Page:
Tuesday, September 20, 2011

3000 Laughs

Hey Everyone,

This week we ran into a senior couple who had served in Mongolia a few years back.  We asked them about the weather and the brother said to us, "They love to say this in Mongolia, ‘There’s no bad weather, just bad clothing’" True that!  Double true! 

Best moment of the week:  Every Sunday night there is a devotional that everyone attends.  There are about 2200 seats in the gym (stadium seating/bleachers and on the floor) and a couple hundred more in other rooms that receive a live feed of the speaker (roughly 3000 total).  In the main gym where we were seated there are two huge projectors on the walls that also show the camera feed so that everyone can see clearly.  Also, they'll use these screens to display slides and visuals.  This time there were two mics set up in the aisles.  We were sitting on the first row of the bleachers right behind the mics.  President Wilkins (the speaker) began and gave a nice talk on some of the difficulties we will face on the mission. About halfway through the talk he posed a question to the audience and asked people to come up to the mic to answer.  A few people came up and the camera panned to the mics.  You could clearly see myself, Elder Lloyd, and Elder Call on the screen.  After the first person gave an answer the speaker said, "I recognize a young man sitting behind the mic and was wondering if he would care to answer".  For a second I thought he was talking about me and I started to rack my brains about where on earth I could have met this man.  Fortunately, Elder Lloyd started laughing next to me and got up.  At the time I figured it was someone he knew from back home because he lives in Draper, UT and seems to know half the MTC.  I wouldn't find out till later that Elder Lloyd being his borderline unhealthy social self had run into President Wilkins in the lunch room twice and started up conversations.  So President Wilkins only recognized him from these encounters.  hahaha Anyway, Elder Lloyd got up and gave an answer and President Wilkins asked him if there was anything else.  At this point he looked around to me (still on camera behind the mic) and I, thinking nothing of it, shrugged and shot him a thumbs up.  Apparently it was hilarious because the entire place started laughing.  And for the beginning part of this week we've been regarded as celebrities by the occasional passerby.  Memorable stuff!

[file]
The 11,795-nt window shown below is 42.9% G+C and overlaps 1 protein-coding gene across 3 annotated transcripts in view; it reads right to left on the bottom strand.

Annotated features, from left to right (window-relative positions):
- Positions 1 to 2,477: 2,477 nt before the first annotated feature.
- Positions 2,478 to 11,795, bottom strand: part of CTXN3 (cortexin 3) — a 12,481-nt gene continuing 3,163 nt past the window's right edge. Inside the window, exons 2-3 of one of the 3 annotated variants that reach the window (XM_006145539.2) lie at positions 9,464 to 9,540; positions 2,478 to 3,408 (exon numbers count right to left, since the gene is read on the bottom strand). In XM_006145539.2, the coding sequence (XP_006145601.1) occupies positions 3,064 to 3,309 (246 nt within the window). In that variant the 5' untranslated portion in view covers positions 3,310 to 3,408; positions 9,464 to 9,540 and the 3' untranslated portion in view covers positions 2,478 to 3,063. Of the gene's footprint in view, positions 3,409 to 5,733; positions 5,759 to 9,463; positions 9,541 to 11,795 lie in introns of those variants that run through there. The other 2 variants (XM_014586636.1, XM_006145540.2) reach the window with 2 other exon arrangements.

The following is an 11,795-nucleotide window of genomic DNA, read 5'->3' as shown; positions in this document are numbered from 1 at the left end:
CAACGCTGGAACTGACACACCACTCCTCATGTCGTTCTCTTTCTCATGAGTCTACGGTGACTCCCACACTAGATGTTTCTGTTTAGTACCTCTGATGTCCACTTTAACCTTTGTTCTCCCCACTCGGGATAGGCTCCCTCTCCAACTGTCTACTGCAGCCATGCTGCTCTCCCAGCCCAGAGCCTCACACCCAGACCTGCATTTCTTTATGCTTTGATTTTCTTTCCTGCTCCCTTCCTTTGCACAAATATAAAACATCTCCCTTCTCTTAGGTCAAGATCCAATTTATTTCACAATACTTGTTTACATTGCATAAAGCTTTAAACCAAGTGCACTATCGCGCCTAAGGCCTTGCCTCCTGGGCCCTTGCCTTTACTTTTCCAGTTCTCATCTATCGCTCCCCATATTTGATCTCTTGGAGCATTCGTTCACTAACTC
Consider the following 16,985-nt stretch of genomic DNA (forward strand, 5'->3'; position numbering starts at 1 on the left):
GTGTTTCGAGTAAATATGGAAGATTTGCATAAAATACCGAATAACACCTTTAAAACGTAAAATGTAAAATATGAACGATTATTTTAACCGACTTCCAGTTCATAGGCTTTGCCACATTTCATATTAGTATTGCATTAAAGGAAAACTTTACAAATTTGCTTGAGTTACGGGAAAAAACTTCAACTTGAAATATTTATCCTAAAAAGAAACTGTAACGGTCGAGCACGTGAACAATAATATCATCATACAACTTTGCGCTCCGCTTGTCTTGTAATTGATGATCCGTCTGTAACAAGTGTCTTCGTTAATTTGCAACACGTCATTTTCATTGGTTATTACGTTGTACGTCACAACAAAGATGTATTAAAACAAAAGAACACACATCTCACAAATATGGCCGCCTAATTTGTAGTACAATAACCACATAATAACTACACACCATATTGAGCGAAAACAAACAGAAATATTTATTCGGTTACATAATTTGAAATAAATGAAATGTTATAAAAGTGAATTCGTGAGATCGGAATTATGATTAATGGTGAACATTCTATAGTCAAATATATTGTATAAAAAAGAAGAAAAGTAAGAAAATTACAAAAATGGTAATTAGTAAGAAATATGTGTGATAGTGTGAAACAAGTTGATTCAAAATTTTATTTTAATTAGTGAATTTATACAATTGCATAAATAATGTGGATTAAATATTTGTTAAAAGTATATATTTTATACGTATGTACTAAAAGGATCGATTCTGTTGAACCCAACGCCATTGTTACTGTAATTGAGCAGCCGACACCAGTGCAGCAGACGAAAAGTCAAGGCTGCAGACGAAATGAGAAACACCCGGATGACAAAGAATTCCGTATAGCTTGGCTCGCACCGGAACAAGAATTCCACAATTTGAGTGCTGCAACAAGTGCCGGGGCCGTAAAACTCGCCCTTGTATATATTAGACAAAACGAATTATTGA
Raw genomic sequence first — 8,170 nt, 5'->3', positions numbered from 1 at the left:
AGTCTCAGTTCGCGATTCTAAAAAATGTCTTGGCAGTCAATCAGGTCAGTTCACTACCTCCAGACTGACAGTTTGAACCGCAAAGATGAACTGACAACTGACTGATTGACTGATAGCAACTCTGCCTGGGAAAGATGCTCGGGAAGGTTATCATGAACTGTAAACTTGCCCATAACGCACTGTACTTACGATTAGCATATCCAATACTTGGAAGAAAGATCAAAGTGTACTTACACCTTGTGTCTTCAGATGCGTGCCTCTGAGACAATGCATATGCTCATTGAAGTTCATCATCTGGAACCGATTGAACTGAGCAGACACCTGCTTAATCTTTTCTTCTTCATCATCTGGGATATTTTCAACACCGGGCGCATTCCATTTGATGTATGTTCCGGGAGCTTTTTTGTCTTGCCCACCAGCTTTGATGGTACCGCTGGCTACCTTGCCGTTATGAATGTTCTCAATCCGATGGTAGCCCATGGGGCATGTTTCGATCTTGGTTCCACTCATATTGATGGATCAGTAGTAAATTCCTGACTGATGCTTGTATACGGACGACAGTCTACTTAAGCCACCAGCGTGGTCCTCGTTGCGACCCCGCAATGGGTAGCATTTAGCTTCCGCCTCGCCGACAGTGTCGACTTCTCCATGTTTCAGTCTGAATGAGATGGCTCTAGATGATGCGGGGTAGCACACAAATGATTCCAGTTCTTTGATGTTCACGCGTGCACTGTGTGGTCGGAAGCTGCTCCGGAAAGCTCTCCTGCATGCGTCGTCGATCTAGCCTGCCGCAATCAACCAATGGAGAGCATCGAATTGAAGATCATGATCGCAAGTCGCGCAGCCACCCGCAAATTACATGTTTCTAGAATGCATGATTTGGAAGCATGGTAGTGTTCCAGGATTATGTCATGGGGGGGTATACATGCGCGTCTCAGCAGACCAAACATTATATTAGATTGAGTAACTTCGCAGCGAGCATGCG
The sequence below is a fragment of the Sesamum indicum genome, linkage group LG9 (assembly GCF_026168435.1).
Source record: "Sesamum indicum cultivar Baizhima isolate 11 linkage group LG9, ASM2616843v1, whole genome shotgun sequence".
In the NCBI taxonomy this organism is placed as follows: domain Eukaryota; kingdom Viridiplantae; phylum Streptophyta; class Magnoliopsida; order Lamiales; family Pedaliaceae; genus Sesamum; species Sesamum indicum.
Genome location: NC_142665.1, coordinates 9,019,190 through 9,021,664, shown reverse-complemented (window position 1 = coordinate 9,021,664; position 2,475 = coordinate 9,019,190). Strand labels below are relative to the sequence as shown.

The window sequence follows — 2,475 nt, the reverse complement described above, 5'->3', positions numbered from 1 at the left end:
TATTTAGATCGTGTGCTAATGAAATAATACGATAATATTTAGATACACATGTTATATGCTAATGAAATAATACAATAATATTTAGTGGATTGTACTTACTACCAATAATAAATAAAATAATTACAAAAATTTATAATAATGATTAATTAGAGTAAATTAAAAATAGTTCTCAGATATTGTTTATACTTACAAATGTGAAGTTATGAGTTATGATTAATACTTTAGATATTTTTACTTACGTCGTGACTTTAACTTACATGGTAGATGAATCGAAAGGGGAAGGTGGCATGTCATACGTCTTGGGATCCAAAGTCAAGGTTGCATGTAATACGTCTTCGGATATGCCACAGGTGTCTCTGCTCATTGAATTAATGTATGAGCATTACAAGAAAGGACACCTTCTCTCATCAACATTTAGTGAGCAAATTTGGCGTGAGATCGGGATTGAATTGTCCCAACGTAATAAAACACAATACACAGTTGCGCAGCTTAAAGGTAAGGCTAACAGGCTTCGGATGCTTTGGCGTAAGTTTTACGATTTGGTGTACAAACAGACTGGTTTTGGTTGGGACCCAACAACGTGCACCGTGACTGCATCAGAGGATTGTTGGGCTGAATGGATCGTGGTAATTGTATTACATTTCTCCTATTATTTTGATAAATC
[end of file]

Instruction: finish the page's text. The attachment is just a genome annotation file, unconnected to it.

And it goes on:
We received a letter this week from one of the two missionaries in the previous district that already left for Mongolia.  He talked about the food that he's been eating.  We have also talked about food for a bit in class.  Way better than everyone thought.  Apparently there is some sort of stir-fry (seriously looks like Mongolian bbq) that’s fantastic.  They eat meat filled dumplings like they're going out of style and some sort of fried dough.   Vegetables and fruits actually are available, and apparently the stews are great.  The only questionable items so far is the aaruul which is some sort of candy.  It looks like decorative hotel bath soaps and has been described by our teacher as tasting like baby vomit.  Elder Woodward said it was like cheese that went bad 30 years ago and tasted nothing like cheese.  However my teacher also said that by the end of his mission he couldn't get enough of it.  Along with the candy is the drink airig which is the liquidized form of the candy and is usually drunk hot as you come in from the cold.  The teachers also loved this by the end.  It’s gotta be better than caju juice, although I’m sure it’s no abacaxi. (a Brazil reference that may be lost on a few of you.  Ask my family.)